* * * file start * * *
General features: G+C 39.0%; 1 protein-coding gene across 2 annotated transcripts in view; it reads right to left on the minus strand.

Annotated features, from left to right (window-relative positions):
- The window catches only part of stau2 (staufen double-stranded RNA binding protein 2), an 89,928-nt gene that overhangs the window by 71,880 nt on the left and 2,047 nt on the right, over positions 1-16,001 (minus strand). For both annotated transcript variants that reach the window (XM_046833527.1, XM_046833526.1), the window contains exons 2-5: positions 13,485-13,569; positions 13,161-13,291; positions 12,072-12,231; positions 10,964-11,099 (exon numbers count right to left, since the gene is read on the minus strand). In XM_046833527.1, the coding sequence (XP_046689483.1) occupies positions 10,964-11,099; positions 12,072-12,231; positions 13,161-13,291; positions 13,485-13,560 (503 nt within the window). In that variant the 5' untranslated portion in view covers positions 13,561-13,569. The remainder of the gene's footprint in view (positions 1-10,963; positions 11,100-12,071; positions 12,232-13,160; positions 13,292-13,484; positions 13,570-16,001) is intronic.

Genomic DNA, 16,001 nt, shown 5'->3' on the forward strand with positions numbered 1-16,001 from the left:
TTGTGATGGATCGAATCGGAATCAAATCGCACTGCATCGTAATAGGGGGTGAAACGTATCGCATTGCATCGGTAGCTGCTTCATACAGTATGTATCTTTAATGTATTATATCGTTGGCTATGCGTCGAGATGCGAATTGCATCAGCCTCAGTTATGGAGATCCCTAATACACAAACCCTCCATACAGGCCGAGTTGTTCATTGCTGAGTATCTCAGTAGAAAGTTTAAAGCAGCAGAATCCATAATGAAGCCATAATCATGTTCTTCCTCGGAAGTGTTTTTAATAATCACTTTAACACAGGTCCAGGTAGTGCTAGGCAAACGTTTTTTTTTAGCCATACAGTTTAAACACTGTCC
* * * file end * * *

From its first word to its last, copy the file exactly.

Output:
General features: G+C 39.0%; 1 protein-coding gene across 2 annotated transcripts in view; it reads right to left on the minus strand.

Annotated features, from left to right (window-relative positions):
- The window catches only part of stau2 (staufen double-stranded RNA binding protein 2), an 89,928-nt gene that overhangs the window by 71,880 nt on the left and 2,047 nt on the right, over positions 1-16,001 (minus strand). For both annotated transcript variants that reach the window (XM_046833527.1, XM_046833526.1), the window contains exons 2-5: positions 13,485-13,569; positions 13,161-13,291; positions 12,072-12,231; positions 10,964-11,099 (exon numbers count right to left, since the gene is read on the minus strand). In XM_046833527.1, the coding sequence (XP_046689483.1) occupies positions 10,964-11,099; positions 12,072-12,231; positions 13,161-13,291; positions 13,485-13,560 (503 nt within the window). In that variant the 5' untranslated portion in view covers positions 13,561-13,569. The remainder of the gene's footprint in view (positions 1-10,963; positions 11,100-12,071; positions 12,232-13,160; positions 13,292-13,484; positions 13,570-16,001) is intronic.

Genomic DNA, 16,001 nt, shown 5'->3' on the forward strand with positions numbered 1-16,001 from the left:
TTGTGATGGATCGAATCGGAATCAAATCGCACTGCATCGTAATAGGGGGTGAAACGTATCGCATTGCATCGGTAGCTGCTTCATACAGTATGTATCTTTAATGTATTATATCGTTGGCTATGCGTCGAGATGCGAATTGCATCAGCCTCAGTTATGGAGATCCCTAATACACAAACCCTCCATACAGGCCGAGTTGTTCATTGCTGAGTATCTCAGTAGAAAGTTTAAAGCAGCAGAATCCATAATGAAGCCATAATCATGTTCTTCCTCGGAAGTGTTTTTAATAATCACTTTAACACAGGTCCAGGTAGTGCTAGGCAAACGTTTTTTTTTAGCCATACAGTTTAAACACTGTCC